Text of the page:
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Thursday, January 18, 2007

Trouble by Jesse Kellerman

Jesse Kellerman, playwright and novelist, released his second novel today.

Trouble follows a Good Samaritan in New York who quickly finds out that no good deed goes unpunished. He saves a woman from being murdered, but accidently kills her attacker. The police find this suspicious, the man's family wants revenge, and his employers aren't very happy about all the attention he's suddenly getting.

Kellerman is a talented writer with a flair for quirky characters and situations. I was quite taken earlier this year with his 3m1w--a collection of short plays I'd very much like to see on stage. I was also fascinated with Sunstroke, an intense novel that takes several unexpected turns.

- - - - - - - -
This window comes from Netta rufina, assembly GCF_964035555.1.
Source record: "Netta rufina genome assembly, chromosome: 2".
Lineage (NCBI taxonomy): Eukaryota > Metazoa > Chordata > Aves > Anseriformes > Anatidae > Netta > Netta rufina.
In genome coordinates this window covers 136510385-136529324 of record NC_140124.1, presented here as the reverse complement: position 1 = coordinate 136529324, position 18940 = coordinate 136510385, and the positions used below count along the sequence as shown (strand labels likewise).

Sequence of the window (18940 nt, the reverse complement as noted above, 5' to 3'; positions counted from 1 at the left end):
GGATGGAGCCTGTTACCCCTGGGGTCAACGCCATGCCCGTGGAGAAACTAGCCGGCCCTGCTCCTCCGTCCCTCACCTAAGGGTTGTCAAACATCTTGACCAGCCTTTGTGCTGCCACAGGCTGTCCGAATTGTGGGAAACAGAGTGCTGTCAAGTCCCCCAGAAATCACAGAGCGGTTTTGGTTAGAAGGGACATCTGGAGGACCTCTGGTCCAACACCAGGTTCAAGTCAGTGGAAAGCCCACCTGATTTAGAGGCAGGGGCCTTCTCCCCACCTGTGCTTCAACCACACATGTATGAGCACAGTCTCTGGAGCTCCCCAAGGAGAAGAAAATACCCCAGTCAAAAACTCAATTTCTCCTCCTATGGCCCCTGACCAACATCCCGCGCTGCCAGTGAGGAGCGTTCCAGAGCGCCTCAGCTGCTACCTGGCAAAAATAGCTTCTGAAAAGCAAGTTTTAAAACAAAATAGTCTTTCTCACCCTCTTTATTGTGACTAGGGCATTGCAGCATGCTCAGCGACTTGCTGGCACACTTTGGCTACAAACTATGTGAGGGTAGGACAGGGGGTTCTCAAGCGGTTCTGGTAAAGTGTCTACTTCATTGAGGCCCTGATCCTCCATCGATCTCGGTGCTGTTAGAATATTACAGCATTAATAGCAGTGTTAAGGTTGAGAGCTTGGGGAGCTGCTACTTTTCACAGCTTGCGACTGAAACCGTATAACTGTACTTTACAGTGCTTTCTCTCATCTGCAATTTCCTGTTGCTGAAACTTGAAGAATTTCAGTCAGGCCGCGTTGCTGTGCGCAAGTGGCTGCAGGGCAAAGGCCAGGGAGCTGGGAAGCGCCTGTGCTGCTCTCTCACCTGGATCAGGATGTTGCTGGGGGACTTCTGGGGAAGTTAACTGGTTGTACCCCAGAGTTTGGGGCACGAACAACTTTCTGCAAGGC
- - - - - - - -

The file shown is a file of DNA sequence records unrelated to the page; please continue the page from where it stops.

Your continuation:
In an interview with Book Help Web, Kellerman said:

I tend to believe that an individual's personality is more compelling than his or her culture. Which is not to say that culture is irrelevant; merely that I think we overvalue it. And since I'm most often interested in characters who stand out, who are exceptional, rather than a predictable product of their social machinery, it's precisely the salient features of their personality that obsess me as a writer — not what defines them on a census form.
It will be interesting to see how that philosophy carries over in Trouble.


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